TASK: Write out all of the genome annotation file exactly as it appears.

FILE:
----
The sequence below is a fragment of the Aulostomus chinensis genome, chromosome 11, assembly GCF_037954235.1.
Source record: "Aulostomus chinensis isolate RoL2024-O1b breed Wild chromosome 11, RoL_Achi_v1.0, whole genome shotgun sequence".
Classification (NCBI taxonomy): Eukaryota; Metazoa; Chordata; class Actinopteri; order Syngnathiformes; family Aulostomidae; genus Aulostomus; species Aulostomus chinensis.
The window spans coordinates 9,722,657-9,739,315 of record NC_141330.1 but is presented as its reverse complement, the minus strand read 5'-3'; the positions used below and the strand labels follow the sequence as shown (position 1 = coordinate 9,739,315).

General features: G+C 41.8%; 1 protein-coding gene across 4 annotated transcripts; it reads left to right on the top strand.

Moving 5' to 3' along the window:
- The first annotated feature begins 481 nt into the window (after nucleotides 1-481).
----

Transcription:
The sequence below is a fragment of the Aulostomus chinensis genome, chromosome 11, assembly GCF_037954235.1.
Source record: "Aulostomus chinensis isolate RoL2024-O1b breed Wild chromosome 11, RoL_Achi_v1.0, whole genome shotgun sequence".
Classification (NCBI taxonomy): Eukaryota; Metazoa; Chordata; class Actinopteri; order Syngnathiformes; family Aulostomidae; genus Aulostomus; species Aulostomus chinensis.
The window spans coordinates 9,722,657-9,739,315 of record NC_141330.1 but is presented as its reverse complement, the minus strand read 5'-3'; the positions used below and the strand labels follow the sequence as shown (position 1 = coordinate 9,739,315).

General features: G+C 41.8%; 1 protein-coding gene across 4 annotated transcripts; it reads left to right on the top strand.

Moving 5' to 3' along the window:
- The first annotated feature begins 481 nt into the window (after nucleotides 1-481).